Tag Archives: #algorithms

FSU Researchers Enhance Quantum Machine Learning Algorithms (Quantum)

A Florida State University professor’s research could help quantum computing fulfill its promise as a powerful computational tool.

William Oates, the Cummins Inc. Professor in Mechanical Engineering and chair of the Department of Mechanical Engineering at the FAMU-FSU College of Engineering, and postdoctoral researcher Guanglei Xu found a way to automatically infer parameters used in an important quantum Boltzmann machine algorithm for machine learning applications.

Their findings were published in Scientific Reports.

The work could help build artificial neural networks that could be used for training computers to solve complicated, interconnected problems like image recognition, drug discovery and the creation of new materials.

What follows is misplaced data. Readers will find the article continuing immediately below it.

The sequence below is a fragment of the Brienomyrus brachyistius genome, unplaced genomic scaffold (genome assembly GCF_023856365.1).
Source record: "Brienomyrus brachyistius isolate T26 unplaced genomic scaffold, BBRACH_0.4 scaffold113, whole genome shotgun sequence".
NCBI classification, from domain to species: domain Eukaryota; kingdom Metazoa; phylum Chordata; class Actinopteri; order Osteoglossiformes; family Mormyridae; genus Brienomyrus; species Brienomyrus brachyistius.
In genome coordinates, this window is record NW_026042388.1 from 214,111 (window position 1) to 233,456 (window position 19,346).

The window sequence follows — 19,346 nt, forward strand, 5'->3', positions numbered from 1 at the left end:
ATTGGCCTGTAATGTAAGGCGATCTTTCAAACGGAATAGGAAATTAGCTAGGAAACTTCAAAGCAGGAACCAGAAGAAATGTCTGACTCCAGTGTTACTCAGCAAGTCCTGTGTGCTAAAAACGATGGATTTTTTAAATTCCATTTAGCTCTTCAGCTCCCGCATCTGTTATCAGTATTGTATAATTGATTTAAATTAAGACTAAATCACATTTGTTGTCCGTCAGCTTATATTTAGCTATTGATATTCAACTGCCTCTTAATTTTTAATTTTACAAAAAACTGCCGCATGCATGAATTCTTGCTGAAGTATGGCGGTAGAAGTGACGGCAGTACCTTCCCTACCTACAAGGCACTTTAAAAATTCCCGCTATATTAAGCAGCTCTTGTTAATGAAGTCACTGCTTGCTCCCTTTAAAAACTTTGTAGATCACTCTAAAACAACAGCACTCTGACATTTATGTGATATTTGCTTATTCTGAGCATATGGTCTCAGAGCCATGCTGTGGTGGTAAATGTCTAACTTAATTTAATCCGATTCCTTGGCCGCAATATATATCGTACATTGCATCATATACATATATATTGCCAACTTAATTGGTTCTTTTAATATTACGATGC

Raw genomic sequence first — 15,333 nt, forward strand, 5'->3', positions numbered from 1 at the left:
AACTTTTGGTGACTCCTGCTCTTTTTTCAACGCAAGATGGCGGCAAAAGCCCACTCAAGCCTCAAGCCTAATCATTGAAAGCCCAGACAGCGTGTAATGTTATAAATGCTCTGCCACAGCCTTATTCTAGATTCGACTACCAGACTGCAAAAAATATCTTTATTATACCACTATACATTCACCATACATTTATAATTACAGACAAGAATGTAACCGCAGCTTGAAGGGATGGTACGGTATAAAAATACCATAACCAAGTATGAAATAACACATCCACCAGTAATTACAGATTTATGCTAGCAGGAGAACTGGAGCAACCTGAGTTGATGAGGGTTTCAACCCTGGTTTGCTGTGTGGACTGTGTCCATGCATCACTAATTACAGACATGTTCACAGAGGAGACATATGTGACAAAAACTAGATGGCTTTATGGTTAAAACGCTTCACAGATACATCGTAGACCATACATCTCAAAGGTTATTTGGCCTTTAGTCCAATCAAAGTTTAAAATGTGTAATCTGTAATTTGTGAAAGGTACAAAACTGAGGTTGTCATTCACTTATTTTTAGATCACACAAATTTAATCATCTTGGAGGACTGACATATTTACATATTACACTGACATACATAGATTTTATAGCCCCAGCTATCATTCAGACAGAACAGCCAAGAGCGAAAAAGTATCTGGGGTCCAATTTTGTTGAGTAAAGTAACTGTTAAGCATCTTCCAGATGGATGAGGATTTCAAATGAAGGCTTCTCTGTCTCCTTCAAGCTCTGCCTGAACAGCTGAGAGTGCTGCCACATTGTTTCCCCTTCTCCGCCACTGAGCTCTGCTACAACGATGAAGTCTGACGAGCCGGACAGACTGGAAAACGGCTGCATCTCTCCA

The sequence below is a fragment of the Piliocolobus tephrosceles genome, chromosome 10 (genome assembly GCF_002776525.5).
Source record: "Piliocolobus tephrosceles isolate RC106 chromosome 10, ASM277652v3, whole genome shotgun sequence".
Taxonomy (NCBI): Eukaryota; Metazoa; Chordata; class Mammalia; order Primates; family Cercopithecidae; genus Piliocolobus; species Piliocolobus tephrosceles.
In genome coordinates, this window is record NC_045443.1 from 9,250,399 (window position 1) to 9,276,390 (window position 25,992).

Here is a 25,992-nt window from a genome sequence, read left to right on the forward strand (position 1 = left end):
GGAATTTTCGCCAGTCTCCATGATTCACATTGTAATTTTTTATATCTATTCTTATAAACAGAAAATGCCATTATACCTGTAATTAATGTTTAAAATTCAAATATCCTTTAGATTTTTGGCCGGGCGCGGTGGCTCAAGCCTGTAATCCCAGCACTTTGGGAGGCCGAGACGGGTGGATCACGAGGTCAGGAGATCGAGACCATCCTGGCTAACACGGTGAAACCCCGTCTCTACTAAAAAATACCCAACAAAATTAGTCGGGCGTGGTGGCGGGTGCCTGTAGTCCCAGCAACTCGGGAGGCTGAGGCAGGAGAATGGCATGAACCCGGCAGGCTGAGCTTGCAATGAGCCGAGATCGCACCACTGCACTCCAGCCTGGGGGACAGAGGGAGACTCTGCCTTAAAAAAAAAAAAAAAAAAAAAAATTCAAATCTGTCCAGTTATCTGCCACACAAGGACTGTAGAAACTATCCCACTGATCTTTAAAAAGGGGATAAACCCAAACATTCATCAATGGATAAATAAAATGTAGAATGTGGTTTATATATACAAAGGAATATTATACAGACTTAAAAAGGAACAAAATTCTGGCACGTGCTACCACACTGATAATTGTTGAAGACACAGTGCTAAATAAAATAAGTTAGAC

“There’s a belief that quantum computing, as it comes online and grows in computational power, can provide you with some new tools, but figuring out how to program it and how to apply it in certain applications is a big question,” Oates said.

Quantum bits, unlike binary bits in a standard computer, can exist in more than one state at a time, a concept known as superposition. Measuring the state of a quantum bit — or qubit — causes it to lose that special state, so quantum computers work by calculating the probability of a qubit’s state before it is observed.

Specialized quantum computers known as quantum annealers are one tool for doing this type of computing. They work by representing each state of a qubit as an energy level. The lowest energy state among its qubits gives the solution to a problem. The result is a machine that could handle complicated, interconnected systems that would take a regular computer a very long time to calculate — like building a neural network.